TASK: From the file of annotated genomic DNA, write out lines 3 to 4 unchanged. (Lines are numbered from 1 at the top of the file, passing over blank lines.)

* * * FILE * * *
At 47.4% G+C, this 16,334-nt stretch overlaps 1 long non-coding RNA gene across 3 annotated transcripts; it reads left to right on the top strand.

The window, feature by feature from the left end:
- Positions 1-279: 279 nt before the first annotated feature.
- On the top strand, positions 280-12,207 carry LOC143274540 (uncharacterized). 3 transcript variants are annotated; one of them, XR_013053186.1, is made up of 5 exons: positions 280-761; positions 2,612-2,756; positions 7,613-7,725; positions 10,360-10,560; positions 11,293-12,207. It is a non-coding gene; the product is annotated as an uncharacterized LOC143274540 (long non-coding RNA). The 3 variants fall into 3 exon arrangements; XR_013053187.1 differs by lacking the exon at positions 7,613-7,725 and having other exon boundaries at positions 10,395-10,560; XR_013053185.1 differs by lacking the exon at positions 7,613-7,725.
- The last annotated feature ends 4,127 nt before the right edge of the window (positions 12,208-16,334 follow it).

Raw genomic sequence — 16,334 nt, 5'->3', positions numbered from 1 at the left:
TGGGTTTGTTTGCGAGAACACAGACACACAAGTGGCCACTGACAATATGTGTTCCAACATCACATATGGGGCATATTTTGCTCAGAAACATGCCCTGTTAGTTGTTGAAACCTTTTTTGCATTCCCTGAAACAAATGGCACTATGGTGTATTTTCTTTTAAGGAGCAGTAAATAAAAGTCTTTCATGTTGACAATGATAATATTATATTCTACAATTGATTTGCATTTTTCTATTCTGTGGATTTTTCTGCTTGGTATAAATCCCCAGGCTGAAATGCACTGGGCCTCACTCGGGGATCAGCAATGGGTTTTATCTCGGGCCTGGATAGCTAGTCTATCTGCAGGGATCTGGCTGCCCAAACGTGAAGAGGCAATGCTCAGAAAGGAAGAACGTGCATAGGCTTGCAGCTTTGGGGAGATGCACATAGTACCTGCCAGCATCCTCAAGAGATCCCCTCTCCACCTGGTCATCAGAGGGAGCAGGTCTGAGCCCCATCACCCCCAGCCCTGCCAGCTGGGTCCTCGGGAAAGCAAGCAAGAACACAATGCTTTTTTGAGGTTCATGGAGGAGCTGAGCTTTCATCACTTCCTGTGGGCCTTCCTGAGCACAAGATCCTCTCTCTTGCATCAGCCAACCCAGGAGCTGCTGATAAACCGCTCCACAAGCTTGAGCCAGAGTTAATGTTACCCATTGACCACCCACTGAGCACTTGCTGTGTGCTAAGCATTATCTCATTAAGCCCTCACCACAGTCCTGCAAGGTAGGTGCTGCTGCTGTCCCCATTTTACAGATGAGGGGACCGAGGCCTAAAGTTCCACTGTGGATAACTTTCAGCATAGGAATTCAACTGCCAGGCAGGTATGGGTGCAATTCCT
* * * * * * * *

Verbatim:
- Positions 1-279: 279 nt before the first annotated feature.
- On the top strand, positions 280-12,207 carry LOC143274540 (uncharacterized). 3 transcript variants are annotated; one of them, XR_013053186.1, is made up of 5 exons: positions 280-761; positions 2,612-2,756; positions 7,613-7,725; positions 10,360-10,560; positions 11,293-12,207. It is a non-coding gene; the product is annotated as an uncharacterized LOC143274540 (long non-coding RNA). The 3 variants fall into 3 exon arrangements; XR_013053187.1 differs by lacking the exon at positions 7,613-7,725 and having other exon boundaries at positions 10,395-10,560; XR_013053185.1 differs by lacking the exon at positions 7,613-7,725.